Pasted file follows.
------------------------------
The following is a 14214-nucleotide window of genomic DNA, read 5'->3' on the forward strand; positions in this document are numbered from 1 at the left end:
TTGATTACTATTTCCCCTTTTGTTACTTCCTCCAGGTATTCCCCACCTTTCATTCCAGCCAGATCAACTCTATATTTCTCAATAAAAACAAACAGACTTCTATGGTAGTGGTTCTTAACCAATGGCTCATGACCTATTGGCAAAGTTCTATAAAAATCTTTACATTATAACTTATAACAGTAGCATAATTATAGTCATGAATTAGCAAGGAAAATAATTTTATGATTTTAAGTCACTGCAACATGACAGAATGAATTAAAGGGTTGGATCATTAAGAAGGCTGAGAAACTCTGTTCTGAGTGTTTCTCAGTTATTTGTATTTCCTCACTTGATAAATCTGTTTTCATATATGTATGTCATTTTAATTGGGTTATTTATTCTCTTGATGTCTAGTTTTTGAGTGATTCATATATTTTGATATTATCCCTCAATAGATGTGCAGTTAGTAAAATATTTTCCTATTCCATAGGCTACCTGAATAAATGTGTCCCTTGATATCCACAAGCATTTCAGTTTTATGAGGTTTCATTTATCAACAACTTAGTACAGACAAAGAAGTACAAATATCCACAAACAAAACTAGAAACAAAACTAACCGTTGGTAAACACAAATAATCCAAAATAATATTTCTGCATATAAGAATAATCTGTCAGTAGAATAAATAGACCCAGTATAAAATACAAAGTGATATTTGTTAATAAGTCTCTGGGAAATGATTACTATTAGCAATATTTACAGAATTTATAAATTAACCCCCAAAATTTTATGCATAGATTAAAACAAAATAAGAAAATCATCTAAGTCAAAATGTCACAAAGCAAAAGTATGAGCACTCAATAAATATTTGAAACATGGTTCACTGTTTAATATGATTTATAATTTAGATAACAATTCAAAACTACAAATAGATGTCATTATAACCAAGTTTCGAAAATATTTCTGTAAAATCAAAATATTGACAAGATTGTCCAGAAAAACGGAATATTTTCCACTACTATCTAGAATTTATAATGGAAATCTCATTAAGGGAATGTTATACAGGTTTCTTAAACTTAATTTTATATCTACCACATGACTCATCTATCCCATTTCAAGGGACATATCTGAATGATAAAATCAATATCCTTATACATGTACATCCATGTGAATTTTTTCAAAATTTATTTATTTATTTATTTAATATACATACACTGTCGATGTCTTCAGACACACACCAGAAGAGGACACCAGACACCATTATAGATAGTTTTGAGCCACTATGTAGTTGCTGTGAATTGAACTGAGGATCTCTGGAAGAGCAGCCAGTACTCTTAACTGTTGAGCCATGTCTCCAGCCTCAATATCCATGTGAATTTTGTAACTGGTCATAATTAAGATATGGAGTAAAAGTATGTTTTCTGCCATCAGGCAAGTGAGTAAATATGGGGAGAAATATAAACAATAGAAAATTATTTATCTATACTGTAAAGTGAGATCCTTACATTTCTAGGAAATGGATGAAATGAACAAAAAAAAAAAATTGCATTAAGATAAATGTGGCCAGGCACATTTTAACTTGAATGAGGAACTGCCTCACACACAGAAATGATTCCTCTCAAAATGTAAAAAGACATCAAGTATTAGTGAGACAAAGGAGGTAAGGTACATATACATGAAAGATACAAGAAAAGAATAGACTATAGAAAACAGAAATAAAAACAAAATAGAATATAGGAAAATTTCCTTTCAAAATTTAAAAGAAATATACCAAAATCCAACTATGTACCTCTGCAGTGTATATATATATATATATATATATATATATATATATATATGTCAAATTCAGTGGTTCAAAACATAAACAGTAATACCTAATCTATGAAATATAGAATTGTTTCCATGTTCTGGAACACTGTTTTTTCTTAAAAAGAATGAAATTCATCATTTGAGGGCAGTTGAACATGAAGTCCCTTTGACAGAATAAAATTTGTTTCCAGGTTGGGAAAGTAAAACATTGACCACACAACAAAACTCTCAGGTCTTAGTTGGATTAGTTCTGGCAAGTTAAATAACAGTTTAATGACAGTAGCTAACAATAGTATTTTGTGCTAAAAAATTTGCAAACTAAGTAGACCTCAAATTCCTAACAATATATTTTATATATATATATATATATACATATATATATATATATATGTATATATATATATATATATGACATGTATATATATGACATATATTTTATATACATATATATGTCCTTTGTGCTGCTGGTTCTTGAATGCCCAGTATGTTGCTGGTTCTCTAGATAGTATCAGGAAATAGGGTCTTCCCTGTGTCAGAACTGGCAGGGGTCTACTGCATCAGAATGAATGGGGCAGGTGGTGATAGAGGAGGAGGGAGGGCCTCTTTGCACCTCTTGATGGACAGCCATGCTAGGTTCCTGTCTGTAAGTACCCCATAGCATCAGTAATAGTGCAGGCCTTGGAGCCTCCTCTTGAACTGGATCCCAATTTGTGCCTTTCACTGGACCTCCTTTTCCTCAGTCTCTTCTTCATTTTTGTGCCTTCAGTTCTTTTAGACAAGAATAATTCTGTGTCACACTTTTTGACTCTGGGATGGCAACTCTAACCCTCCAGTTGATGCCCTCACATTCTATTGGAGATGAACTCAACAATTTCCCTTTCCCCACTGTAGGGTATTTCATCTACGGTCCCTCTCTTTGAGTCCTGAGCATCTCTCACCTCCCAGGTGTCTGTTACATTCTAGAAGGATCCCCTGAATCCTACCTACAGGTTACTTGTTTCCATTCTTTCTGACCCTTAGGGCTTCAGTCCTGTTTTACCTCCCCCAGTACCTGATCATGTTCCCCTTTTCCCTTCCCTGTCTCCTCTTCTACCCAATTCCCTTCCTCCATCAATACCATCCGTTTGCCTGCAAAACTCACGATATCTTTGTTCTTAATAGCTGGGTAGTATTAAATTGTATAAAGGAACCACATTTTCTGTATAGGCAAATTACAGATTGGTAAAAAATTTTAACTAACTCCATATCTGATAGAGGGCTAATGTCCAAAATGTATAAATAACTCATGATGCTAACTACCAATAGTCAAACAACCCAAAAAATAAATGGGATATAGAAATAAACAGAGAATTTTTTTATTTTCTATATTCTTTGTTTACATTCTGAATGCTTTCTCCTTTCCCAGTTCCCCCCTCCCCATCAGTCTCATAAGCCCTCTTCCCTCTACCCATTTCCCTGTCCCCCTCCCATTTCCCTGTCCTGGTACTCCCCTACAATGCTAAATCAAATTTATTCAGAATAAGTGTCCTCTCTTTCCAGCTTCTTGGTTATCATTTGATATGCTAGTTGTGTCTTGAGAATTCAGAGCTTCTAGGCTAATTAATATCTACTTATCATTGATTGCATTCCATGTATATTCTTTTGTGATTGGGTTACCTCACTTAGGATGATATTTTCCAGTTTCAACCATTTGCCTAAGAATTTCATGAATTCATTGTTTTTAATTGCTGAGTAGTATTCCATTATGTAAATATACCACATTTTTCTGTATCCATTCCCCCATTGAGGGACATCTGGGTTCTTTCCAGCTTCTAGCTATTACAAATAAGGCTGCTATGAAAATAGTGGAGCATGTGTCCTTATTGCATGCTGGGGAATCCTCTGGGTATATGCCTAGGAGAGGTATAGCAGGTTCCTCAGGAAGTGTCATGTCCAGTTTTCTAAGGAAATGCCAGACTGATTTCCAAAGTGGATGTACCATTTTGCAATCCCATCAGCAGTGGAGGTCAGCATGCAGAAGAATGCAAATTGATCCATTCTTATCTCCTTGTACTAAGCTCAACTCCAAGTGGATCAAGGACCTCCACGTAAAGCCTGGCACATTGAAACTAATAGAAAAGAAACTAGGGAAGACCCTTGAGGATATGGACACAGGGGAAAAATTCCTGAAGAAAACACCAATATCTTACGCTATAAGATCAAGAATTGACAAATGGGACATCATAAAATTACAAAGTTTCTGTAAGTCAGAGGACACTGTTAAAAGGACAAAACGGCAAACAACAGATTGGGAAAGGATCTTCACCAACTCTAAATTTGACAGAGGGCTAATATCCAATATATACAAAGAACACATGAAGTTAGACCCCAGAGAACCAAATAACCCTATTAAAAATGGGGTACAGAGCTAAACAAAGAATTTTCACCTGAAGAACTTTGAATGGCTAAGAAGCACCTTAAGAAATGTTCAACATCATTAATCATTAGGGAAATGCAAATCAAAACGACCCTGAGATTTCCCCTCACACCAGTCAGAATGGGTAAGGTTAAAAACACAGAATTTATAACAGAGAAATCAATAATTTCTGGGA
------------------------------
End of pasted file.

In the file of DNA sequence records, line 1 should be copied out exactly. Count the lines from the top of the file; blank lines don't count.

The following is a 14214-nucleotide window of genomic DNA, read 5'->3' on the forward strand; positions in this document are numbered from 1 at the left end: